A Clever Shepherd-Dog.—At a field trial of shepherd-dogs held at Bala, in Wales, last October, for a prize of fifty guineas, one of the contestants, a pure-bred Scotch colley, named Sam, performed some marvelous feats which have earned for his portrait a place in the American Agriculturist. The duty the dog had to perform was, to drive three sheep, just released from the fold, into a pen with an entrance six feet wide at about five hundred yards' distance. The difficult nature of the performance was increased by the great wildness of the small, wiry mountain-sheep of Wales, which leads them to go in any direction rather than the right one, and each one to scamper off in its own chosen direction. Sam, however, was not to be defeated, and, "surrounding" his three wayward sheep by rapidly-executed flank-movements, had them safely penned in eleven minutes and a half. Sam's next performance was rendered more difficult of accomplishment by sundry unlucky accidents. A flock of geese got mixed up with the sheep, but Sam cleverly extricated his flock. Then two of the sheep jumped over a stone-wall, and the third leaped into the river. Sam persuaded two to come back again, and then hauled the third out of the water by the scruff of the neck and soon had them all in the pen. But, by a mistake of his master, Sam lost too much time, and although his performances were by far the best in other respects, he was adjudged only the third place in the competition.
Eozoon Canadense.—It was the occasion of a great surprise to geological savants, when it was announced that the hitherto so-called azoic rocks of the Laurentian formation contained fossil remains. Certain dark-green spherules, not larger than pin-heads, were found speckling the mass, like caraway seeds in a cake. These specks were of hard green-stone, or serpentine. In Northern New York a limestone formation exists, in which these green spherules abound to such an extent as to color or mottle the rock, so that it is called verd-antique marble. These green globules are the same with those in the rocks of the St. Lawrence.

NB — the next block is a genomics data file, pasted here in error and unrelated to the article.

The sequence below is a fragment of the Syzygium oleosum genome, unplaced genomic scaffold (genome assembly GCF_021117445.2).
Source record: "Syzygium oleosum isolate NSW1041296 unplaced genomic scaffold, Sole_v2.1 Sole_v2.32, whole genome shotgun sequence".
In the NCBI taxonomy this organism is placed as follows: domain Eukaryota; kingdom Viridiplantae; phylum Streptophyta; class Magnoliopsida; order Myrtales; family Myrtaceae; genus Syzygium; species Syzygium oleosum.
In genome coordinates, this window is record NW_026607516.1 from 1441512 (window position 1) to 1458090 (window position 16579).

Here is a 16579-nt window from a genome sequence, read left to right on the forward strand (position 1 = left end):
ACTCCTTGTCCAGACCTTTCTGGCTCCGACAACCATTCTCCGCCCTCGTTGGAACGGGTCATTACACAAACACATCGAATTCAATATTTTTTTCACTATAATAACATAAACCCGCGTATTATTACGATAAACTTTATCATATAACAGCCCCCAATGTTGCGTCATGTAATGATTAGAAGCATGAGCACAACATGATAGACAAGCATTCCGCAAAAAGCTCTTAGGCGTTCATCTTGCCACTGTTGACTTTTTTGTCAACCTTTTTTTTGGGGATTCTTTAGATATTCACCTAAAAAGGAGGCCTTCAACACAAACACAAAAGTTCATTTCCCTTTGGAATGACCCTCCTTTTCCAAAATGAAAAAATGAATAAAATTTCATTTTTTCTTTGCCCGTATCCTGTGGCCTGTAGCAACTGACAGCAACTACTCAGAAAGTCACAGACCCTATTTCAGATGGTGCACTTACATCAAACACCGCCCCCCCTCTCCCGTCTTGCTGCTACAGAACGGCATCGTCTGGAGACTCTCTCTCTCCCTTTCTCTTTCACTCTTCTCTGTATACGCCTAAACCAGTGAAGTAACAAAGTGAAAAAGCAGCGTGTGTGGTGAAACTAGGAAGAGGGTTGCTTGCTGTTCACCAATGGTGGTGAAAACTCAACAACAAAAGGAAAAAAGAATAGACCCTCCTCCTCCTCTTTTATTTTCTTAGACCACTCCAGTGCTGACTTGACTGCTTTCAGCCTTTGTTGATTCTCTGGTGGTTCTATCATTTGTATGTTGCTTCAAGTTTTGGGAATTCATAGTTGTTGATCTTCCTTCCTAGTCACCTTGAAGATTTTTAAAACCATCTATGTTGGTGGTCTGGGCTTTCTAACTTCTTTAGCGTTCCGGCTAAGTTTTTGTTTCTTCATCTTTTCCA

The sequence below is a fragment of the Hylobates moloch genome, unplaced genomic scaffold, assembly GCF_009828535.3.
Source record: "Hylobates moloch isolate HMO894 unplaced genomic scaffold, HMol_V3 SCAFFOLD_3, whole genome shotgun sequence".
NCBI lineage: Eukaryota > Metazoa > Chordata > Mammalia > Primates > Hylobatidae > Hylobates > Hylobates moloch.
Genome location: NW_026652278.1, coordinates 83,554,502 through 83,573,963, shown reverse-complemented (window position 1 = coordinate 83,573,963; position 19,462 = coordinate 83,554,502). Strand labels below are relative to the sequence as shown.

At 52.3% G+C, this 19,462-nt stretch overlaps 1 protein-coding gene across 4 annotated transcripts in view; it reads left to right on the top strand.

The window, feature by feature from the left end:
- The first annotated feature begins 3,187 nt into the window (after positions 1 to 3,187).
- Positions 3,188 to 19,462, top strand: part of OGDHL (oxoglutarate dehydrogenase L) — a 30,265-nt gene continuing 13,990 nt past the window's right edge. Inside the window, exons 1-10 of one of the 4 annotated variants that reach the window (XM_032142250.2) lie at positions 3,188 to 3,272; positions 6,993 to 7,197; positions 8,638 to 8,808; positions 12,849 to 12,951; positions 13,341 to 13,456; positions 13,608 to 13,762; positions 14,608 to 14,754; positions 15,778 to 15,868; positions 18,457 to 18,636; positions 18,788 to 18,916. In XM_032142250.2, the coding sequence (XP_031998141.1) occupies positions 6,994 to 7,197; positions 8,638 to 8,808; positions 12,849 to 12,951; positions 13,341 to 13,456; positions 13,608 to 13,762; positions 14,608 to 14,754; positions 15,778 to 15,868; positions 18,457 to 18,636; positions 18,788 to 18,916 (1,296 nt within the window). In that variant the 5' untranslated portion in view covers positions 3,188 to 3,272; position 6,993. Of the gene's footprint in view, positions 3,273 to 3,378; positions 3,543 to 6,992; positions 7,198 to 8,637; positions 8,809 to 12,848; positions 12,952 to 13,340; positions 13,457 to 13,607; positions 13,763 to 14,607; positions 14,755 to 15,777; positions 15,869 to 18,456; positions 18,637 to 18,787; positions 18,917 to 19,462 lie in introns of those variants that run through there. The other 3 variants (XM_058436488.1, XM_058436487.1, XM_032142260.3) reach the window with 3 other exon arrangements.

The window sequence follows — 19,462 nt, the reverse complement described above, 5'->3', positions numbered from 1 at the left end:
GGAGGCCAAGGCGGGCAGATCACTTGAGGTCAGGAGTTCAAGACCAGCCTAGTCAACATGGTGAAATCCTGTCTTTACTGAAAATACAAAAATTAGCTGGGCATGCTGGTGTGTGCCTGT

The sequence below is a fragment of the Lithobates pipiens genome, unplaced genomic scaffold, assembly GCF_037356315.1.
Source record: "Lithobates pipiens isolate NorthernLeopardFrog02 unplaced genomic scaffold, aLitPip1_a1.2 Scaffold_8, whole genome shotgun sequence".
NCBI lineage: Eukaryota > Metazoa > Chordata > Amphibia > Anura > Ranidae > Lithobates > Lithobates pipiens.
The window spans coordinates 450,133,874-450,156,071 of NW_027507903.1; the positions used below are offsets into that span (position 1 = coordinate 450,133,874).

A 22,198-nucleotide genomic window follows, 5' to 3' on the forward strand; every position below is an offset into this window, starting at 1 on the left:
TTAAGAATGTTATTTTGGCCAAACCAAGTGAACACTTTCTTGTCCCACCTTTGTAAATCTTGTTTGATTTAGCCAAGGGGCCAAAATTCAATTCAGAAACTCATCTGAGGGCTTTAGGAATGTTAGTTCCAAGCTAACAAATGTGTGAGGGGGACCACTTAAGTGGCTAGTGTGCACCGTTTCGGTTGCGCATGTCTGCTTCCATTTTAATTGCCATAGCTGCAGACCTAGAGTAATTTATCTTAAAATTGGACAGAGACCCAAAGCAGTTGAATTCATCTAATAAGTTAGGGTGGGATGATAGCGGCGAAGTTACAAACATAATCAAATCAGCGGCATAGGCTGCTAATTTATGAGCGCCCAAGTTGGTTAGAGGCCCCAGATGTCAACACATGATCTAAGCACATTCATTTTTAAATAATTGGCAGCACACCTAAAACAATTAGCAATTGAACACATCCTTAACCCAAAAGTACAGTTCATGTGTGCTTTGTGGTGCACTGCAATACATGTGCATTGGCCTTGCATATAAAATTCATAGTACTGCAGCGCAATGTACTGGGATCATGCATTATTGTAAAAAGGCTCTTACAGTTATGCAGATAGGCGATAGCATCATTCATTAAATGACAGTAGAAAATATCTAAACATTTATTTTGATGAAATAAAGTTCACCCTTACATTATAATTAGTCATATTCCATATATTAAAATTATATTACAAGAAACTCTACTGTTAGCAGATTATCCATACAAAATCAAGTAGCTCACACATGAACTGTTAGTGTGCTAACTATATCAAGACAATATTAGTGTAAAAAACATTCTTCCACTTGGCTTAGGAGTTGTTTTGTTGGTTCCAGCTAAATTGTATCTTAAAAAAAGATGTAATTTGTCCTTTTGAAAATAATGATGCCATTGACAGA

They have now for a few years been known by the name Eozoon Canadense. Mr. H. J. Carter, in the Annals and Magazine of Natural History, as cited in the American Journal of Science, seems to have given Eozoon Canadense its death-blow. He declares that it is not a Zoraminifer, or calcareous rhizopod secretion. It was argued, by those who claimed for it a fossil character, that it was a Zoraminifer infiltrated with serpentine. Mr. Carter has made a study of infiltrated specimens of Nummulites, Orbitoides, and other minute fossils from the Eocene of Western India. These well preserved their foraminiferous structure. But of the Eozoon Canadense he says: "In vain do we look for the casts of true foraminiferous chambers at all in the grains of serpentine; they, for the most part, are not sub-globular, but sub-prismatic." He declares himself "at a loss to conceive how the so-called Eozoon Canadense can be identified with foraminiferous structure, except by the wildest conjecture."
If, then, this absence of structure thus puts out the claim of this so-called Eozoon, or "dawn of life," may it not be timely to ask what evidence of structure there may be in the so-called organism on which the recent attempt has been made to prove the existence of land-plants in the Silurian?
Jasmine flowering early.—For a little time the opening of the winter was severe, after which, until about the close of January, the season was exceptionally mild. It told on the budding of trees generally. At Washington, the Jasminum nudiflorum, a Japanese species of jasmine, is cultivated in the open air. This plant burst into bloom about the first of January, some twenty days earlier than is its habit in that latitude.